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P.E.I. premier supports Trudeau trade retaliation

Prime Minister Justin Trudeau, left, and U.S. President Donald Trump take part in a joint press conference at the White House in Washington, D.C. on Monday, Feb. 13, 2017. 

THE CANADIAN PRESS/Sean Kilpatrick
Prime Minister Justin Trudeau, left, and U.S. President Donald Trump take part in a joint press conference at the White House in Washington, D.C. on Monday, Feb. 13, 2017. -File THE CANADIAN PRESS/Sean Kilpatrick - SaltWire Network

Premier Wade MacLauchlan publicly expressed his support in the legislature for Prime Minister Justin Trudeau on Tuesday, in the wake of the growing U.S.-Canada trade dispute following the weekend’s G7 summit.

MacLauchlan said he supported the Prime Minister’s retaliatory tariffs in response to U.S. tariffs on Canadian steel and aluminum and called on opposition parties to join him in expressing support for the federal government.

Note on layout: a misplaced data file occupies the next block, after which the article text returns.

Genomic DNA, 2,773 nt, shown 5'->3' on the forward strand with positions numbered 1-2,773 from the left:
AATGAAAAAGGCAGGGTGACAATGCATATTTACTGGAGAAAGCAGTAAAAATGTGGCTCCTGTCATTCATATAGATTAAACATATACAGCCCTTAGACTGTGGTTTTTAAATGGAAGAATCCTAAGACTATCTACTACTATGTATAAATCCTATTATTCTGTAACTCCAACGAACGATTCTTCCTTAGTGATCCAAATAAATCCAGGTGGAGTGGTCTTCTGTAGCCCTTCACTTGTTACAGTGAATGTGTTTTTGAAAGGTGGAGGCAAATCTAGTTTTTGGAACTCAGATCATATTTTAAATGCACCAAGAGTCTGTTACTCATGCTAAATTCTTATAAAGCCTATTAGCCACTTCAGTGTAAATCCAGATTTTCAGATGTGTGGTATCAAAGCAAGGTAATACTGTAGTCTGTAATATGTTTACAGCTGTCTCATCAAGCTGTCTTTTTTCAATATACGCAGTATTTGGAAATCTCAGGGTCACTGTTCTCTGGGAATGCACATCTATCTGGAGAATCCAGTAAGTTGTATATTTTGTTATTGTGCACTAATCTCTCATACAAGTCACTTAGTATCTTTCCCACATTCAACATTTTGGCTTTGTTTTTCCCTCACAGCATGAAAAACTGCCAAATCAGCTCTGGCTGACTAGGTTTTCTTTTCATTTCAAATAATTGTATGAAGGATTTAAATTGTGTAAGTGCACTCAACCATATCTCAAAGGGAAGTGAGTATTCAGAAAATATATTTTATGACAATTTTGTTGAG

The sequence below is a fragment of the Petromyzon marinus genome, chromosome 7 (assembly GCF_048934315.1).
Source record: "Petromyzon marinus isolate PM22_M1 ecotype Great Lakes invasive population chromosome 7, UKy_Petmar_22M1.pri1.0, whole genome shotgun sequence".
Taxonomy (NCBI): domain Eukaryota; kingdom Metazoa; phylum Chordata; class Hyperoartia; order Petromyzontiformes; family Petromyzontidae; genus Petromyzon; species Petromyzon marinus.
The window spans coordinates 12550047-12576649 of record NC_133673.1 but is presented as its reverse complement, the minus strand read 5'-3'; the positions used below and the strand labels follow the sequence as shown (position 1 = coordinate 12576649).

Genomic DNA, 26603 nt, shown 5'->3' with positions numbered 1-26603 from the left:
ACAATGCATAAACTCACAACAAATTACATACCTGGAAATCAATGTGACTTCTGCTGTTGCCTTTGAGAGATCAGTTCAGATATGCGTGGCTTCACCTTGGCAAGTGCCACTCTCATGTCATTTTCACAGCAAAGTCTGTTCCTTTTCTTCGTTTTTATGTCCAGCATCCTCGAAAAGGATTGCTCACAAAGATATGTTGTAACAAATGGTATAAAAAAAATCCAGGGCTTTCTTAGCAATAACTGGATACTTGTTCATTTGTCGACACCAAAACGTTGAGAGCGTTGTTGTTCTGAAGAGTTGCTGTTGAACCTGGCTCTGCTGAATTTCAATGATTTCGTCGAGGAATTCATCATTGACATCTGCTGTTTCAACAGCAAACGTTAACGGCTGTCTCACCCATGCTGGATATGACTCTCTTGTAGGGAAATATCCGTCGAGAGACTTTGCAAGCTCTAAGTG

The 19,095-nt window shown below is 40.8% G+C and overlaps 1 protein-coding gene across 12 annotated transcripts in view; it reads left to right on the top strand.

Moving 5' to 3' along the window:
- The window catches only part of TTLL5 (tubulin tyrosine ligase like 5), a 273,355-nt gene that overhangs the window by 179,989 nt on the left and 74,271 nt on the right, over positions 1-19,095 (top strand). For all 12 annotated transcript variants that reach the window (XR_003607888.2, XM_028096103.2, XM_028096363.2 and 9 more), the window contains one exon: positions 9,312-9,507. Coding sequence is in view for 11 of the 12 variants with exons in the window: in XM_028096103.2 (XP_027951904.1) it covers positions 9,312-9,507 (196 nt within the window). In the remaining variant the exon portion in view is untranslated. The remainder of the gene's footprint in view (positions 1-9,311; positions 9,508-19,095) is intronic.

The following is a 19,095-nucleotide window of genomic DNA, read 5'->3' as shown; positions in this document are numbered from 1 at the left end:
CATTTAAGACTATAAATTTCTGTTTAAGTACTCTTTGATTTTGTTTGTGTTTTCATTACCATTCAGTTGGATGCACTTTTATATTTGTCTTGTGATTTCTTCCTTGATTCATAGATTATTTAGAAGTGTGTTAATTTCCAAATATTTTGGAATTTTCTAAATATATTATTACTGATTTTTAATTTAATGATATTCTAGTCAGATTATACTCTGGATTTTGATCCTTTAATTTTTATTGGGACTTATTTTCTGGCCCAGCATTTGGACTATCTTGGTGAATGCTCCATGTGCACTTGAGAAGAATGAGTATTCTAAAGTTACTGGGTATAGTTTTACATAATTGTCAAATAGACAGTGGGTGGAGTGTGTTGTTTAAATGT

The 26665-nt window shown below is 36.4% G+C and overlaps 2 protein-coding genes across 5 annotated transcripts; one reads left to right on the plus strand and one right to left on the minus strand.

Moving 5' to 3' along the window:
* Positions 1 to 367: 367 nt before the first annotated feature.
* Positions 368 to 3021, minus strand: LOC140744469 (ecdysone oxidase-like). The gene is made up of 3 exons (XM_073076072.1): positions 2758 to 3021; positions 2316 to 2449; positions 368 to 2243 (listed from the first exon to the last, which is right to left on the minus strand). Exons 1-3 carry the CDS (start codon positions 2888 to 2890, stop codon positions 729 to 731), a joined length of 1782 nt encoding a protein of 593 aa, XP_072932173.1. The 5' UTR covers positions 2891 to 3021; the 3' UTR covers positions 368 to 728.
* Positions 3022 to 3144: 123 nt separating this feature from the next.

MacLauchlan also took the opportunity to affirm his support for the supply management system in Canada’s dairy industry, which has been heavily attacked by members of the Trump administration.

"It is our position and, indeed, the position of the Prime Minister, that supply management must remain in place if NAFTA negotiations are going to come to a successful conclusion,” MacLauchlan said.

Related: Trump confused by Trudeau's 'pushed around' comment: 'We just shook hands!'

Opposition Leader James Aylward also expressed his support for Trudeau implementing retaliatory trade tariffs on U.S. goods. However, Aylward suggested the implementation of the tariffs should be fast-tracked.

"We've had American tariffs that have been put in overnight, Mr. Speaker. Here in Canada, our federal government is delaying putting tariffs in place until July 1st,” Aylward said.

Hannah Bell, the Green Party MLA from Charlottetown-Parkdale, said the cross-party support for the retaliatory tariffs was encouraging. However, she suggested the government should look at means of increasing trade and co-operation with other Atlantic Canadian provinces, in light of the looming trade spat with the U.S.

“That co-operation to reduce costs, find efficiencies and open up trading within our own region will benefit not just small and medium enterprises, but the region overall," Bell said.

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